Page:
Also, our “copy and paste” curriculum is not designed well enough to cater to special needs students. Their pupil to teacher ratio is not defined but thought to be the same as that for their ordinary counterparts, which is appalling especially when you consider the dearth of opportunities and challenges that beset them.
The changes we need to make, therefore, are those which indirectly and directly, address our modern day realities, those that make the curriculum’s content more relatable, holistic, and useful to both the individual pupils (be they ordinary or special needs) and the general public.
The argument that the pupils are too young to appreciate the many subjects is just a lame excuse that encourages laziness. At twelve (12) years of age, my contemporaries and I were in O’ Level and appreciating up to about twenty (20) subjects, and creating time for an additional double figure of sports and other co-curricular activities, and still managed to flourish. The pupils of today do not even have playing fields, an illustration of the transitions from a holistic education to an interest in money, especially in private institutions – all thanks to the NRM government’s philosophy and concentration on increasing enrolment.
Been there, done that
Ishta, a wonderful pal of mine, opines that an education system for an entire country isn’t about exceptional cases, and that it is about the bare minimum for the maximum population. That is, definitely, true.
However, from my own experience (as a farmer) I have found that some of those trained in vocational schools, with the intent of working on farms, do not know how to read or write, cannot take stock of products, like milk, or, at the very least, their own farming equipment. How are we going to help those by doing away with agriculture? A subject I remember taught me a lot, like, amongst others, the botanical names of weeds, yes! even though I went on to become a lawyer?
I have [as an investor in literature and the arts and culture, through Turn The Page (booksalextwino.com) and Something Ugandan (culture.alextwino.com)], some of the companies I founded) found that we cannot ably document our own societies if we do not pay particular attention to subjects like literature, the languages, art, music, dance and more of the same which are, hushedly, referred to as those meant for the unserious, unfocused people. Personally, for the two years I studied it, I loved reading and writing music, I participated in dance and drama and theatrical performances, and importantly, I read, read, AND read.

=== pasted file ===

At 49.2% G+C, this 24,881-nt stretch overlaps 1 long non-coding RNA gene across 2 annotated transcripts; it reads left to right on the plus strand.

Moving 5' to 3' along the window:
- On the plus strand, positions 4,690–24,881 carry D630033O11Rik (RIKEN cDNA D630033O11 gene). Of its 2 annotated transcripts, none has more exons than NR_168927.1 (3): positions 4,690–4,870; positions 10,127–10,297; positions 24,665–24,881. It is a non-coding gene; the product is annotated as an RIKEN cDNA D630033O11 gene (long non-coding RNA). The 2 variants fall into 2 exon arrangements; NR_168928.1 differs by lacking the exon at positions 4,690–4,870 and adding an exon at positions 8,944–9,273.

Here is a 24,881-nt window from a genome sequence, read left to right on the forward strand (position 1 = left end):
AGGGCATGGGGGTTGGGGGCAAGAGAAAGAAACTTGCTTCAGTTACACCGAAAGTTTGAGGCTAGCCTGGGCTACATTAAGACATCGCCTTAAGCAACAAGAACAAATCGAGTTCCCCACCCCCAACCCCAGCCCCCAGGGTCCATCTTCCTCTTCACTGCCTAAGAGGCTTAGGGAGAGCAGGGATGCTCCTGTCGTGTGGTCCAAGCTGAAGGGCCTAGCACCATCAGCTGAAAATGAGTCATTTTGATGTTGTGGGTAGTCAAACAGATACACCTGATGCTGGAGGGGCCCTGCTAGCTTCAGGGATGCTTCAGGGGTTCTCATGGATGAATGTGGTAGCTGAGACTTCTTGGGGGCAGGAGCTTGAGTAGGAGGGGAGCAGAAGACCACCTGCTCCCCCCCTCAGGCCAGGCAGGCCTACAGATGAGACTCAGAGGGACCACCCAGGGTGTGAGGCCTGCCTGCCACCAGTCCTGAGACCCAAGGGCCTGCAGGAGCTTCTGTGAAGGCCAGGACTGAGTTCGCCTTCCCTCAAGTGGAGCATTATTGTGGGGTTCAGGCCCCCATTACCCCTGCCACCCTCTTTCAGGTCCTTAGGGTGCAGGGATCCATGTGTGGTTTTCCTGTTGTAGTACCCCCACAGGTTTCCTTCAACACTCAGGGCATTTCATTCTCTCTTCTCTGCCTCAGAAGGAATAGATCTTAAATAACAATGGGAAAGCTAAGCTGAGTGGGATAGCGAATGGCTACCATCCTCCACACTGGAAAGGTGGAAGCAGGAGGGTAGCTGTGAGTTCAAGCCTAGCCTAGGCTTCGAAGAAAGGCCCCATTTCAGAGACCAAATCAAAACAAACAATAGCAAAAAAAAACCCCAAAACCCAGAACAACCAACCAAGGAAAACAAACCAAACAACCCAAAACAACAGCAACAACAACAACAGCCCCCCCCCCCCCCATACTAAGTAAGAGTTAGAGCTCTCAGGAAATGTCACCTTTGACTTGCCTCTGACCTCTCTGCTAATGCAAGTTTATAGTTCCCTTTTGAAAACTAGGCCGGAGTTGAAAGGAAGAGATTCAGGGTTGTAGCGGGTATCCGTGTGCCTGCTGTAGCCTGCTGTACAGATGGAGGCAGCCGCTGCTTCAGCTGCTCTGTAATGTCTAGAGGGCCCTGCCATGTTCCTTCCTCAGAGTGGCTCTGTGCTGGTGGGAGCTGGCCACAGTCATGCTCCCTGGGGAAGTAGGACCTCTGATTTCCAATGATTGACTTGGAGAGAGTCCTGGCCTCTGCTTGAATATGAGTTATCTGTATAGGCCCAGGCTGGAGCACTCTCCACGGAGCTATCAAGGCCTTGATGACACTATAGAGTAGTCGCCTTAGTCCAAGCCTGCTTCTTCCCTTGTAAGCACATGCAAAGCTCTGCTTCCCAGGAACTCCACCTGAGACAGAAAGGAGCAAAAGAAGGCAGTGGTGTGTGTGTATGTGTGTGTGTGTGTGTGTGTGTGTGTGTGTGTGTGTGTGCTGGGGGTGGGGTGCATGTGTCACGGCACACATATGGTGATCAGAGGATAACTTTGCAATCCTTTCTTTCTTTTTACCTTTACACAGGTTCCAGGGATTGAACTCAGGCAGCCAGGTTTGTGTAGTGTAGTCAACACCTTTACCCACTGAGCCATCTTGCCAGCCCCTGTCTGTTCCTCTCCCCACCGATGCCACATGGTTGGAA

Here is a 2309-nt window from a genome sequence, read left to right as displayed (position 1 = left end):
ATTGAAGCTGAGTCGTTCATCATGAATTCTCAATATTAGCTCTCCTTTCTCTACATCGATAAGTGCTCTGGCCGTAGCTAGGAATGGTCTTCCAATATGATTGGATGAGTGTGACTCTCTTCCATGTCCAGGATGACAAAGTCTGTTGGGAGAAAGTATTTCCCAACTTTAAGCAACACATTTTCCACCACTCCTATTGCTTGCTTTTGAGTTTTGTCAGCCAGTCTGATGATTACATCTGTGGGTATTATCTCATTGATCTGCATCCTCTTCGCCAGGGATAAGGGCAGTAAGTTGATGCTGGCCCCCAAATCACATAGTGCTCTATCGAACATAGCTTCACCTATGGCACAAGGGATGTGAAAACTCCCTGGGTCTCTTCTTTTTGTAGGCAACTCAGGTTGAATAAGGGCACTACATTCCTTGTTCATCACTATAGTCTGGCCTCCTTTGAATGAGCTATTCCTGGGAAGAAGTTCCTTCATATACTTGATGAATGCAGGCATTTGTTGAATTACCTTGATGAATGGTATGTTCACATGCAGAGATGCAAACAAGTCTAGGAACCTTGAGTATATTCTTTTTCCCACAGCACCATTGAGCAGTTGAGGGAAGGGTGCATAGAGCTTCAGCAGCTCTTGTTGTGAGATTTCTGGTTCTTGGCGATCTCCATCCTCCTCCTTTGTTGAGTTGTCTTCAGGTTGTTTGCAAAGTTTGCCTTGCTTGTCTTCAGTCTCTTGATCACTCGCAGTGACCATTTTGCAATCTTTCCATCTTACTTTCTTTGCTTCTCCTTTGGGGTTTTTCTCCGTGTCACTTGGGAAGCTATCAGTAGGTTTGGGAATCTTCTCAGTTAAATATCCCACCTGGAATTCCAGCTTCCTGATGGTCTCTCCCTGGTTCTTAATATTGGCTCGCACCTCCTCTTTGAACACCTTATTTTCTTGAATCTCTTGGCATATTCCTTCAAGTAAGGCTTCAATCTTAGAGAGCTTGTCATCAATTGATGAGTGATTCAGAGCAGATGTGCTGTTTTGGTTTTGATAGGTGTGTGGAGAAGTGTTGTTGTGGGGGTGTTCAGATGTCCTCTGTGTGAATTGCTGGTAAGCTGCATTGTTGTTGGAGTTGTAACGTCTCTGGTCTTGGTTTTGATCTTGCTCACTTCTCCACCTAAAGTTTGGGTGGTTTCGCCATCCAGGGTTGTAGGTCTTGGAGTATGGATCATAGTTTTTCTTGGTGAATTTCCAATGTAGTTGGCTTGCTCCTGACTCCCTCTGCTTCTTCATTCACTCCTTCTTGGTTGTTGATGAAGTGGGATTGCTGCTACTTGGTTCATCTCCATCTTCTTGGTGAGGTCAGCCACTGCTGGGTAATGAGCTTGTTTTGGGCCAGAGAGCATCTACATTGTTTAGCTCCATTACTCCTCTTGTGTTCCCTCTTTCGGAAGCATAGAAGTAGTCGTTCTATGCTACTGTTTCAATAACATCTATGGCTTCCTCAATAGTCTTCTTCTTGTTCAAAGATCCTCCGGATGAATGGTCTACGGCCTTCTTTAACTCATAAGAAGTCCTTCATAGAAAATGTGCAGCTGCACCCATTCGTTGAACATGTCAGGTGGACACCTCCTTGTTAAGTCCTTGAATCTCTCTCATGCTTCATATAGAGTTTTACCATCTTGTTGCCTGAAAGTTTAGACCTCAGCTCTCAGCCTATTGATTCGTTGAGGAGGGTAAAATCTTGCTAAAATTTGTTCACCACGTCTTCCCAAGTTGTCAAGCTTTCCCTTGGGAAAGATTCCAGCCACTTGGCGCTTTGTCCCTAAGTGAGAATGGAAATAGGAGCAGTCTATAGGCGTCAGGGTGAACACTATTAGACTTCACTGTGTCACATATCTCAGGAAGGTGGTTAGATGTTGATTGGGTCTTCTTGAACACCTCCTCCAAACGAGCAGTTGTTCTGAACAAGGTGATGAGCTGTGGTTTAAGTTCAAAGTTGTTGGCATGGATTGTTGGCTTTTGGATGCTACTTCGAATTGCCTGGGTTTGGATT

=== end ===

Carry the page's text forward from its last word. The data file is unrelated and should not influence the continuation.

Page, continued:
One could argue that I was privileged, but, see, that is the whole point, why wouldn’t I wish any other pupil the same? Why should we let the government decide for them what they are to savour while at school? Isn’t that why we go to school? To be trained? One of the things I recall my Father telling me, even after sending me to a good school (and not college), was that a school is like a training camp. I was not going to waste that opportunity to benefit the most from it – that training. I am convinced that any other pupil can.
What shall we do? Again.
We should, therefore, aim at exposing all our pupils to as many disciplines as possible, those which are well aligned with either public and/or private purposes. I am more for the wholesome or holistic approach towards obtaining those disciplines, towards achieving the purpose of life.
Two moments have captured these virtues quite well. The first is a Robert A. Heinlein quote, on specialisation, in which he said that; a human being should be able to change a diaper, plan an invasion, butcher a hog, conn a ship, design a building, write a sonnet, balance accounts, build a wall, set a bone, comfort the dying, take orders, give orders, cooperate, act alone, solve equations, analyze a new problem, pitch manure, program a computer, cook a tasty meal, fight efficiently, die gallantly. Specialisation is for insects.
The other is the motto of the now defunct LIFE magazine. It read; to see the world, things dangerous to come to, to see behind walls, to draw closer, to find each other and to feel. That is the purpose of life.
This is, to me, the latest chapter in the story of the NRM government, who have extensively illustrated how to corrupt an already existing and functioning system, one set out to, at least, cure us of our ignorance.
The survival and hopes of most of today’s youth depend on either farming or expression through entertainment. Taking agriculture and music, for example, from them is a direct attack on them.
The preservation of a society and its culture is ably done through its documentation by way of, for example, writing, reading, and performing music. Art, which music belongs to, is the soul of society. It represents the very best things that society has achieved. To go after it – that art – and try to make potentially disastrous decisions about it, is an endeavour made only to hurt that society’s aggregate soul.
BY ALEXANDER TWINOKWESIGA
This article appears in our weekly digital law magazine, The Deuteronomy Vol 1, Issue 1 of 6th January 2017